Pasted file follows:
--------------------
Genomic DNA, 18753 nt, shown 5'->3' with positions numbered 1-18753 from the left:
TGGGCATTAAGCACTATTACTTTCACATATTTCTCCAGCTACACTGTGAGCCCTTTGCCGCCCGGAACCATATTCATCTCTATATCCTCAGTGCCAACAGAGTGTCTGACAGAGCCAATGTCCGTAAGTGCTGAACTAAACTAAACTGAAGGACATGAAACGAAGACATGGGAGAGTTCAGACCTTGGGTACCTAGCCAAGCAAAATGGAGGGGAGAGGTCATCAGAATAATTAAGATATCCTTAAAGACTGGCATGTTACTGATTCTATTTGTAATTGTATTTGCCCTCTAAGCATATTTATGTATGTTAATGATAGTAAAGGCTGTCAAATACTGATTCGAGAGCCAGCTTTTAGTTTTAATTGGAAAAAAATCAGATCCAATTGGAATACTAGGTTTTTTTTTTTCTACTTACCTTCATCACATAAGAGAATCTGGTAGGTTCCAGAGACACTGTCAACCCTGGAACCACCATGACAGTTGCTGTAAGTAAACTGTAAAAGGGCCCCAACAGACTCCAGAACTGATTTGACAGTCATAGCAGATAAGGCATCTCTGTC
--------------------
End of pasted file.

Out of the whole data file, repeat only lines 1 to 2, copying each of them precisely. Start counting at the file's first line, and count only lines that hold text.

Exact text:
Genomic DNA, 18753 nt, shown 5'->3' with positions numbered 1-18753 from the left:
TGGGCATTAAGCACTATTACTTTCACATATTTCTCCAGCTACACTGTGAGCCCTTTGCCGCCCGGAACCATATTCATCTCTATATCCTCAGTGCCAACAGAGTGTCTGACAGAGCCAATGTCCGTAAGTGCTGAACTAAACTAAACTGAAGGACATGAAACGAAGACATGGGAGAGTTCAGACCTTGGGTACCTAGCCAAGCAAAATGGAGGGGAGAGGTCATCAGAATAATTAAGATATCCTTAAAGACTGGCATGTTACTGATTCTATTTGTAATTGTATTTGCCCTCTAAGCATATTTATGTATGTTAATGATAGTAAAGGCTGTCAAATACTGATTCGAGAGCCAGCTTTTAGTTTTAATTGGAAAAAAATCAGATCCAATTGGAATACTAGGTTTTTTTTTTTCTACTTACCTTCATCACATAAGAGAATCTGGTAGGTTCCAGAGACACTGTCAACCCTGGAACCACCATGACAGTTGCTGTAAGTAAACTGTAAAAGGGCCCCAACAGACTCCAGAACTGATTTGACAGTCATAGCAGATAAGGCATCTCTGTC